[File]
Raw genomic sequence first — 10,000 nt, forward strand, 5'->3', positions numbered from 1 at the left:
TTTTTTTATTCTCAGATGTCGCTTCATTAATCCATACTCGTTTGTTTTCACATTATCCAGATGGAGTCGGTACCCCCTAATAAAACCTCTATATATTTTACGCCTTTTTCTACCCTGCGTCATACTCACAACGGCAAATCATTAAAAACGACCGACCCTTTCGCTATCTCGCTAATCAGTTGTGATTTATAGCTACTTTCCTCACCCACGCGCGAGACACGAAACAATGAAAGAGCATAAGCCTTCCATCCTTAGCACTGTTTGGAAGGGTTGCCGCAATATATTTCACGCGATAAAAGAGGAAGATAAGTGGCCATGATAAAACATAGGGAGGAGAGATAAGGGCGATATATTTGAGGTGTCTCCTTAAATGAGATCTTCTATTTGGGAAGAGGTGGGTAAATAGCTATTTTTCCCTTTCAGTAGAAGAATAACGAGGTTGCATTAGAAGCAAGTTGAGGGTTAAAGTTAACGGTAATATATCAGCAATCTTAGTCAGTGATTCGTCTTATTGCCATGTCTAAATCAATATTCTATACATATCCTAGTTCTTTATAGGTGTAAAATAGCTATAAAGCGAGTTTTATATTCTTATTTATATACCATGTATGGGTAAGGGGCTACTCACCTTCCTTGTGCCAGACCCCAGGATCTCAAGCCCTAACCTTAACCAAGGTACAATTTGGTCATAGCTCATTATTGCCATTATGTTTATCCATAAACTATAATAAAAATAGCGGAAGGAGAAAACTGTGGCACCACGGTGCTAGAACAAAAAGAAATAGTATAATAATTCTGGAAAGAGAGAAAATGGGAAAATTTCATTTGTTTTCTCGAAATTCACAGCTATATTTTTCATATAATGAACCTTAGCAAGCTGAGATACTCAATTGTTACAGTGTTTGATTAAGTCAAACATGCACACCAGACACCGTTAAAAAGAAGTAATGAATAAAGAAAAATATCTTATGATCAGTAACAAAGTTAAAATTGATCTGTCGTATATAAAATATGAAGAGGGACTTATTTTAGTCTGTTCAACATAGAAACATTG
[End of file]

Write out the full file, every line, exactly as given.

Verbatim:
Raw genomic sequence first — 10,000 nt, forward strand, 5'->3', positions numbered from 1 at the left:
TTTTTTTATTCTCAGATGTCGCTTCATTAATCCATACTCGTTTGTTTTCACATTATCCAGATGGAGTCGGTACCCCCTAATAAAACCTCTATATATTTTACGCCTTTTTCTACCCTGCGTCATACTCACAACGGCAAATCATTAAAAACGACCGACCCTTTCGCTATCTCGCTAATCAGTTGTGATTTATAGCTACTTTCCTCACCCACGCGCGAGACACGAAACAATGAAAGAGCATAAGCCTTCCATCCTTAGCACTGTTTGGAAGGGTTGCCGCAATATATTTCACGCGATAAAAGAGGAAGATAAGTGGCCATGATAAAACATAGGGAGGAGAGATAAGGGCGATATATTTGAGGTGTCTCCTTAAATGAGATCTTCTATTTGGGAAGAGGTGGGTAAATAGCTATTTTTCCCTTTCAGTAGAAGAATAACGAGGTTGCATTAGAAGCAAGTTGAGGGTTAAAGTTAACGGTAATATATCAGCAATCTTAGTCAGTGATTCGTCTTATTGCCATGTCTAAATCAATATTCTATACATATCCTAGTTCTTTATAGGTGTAAAATAGCTATAAAGCGAGTTTTATATTCTTATTTATATACCATGTATGGGTAAGGGGCTACTCACCTTCCTTGTGCCAGACCCCAGGATCTCAAGCCCTAACCTTAACCAAGGTACAATTTGGTCATAGCTCATTATTGCCATTATGTTTATCCATAAACTATAATAAAAATAGCGGAAGGAGAAAACTGTGGCACCACGGTGCTAGAACAAAAAGAAATAGTATAATAATTCTGGAAAGAGAGAAAATGGGAAAATTTCATTTGTTTTCTCGAAATTCACAGCTATATTTTTCATATAATGAACCTTAGCAAGCTGAGATACTCAATTGTTACAGTGTTTGATTAAGTCAAACATGCACACCAGACACCGTTAAAAAGAAGTAATGAATAAAGAAAAATATCTTATGATCAGTAACAAAGTTAAAATTGATCTGTCGTATATAAAATATGAAGAGGGACTTATTTTAGTCTGTTCAACATAGAAACATTG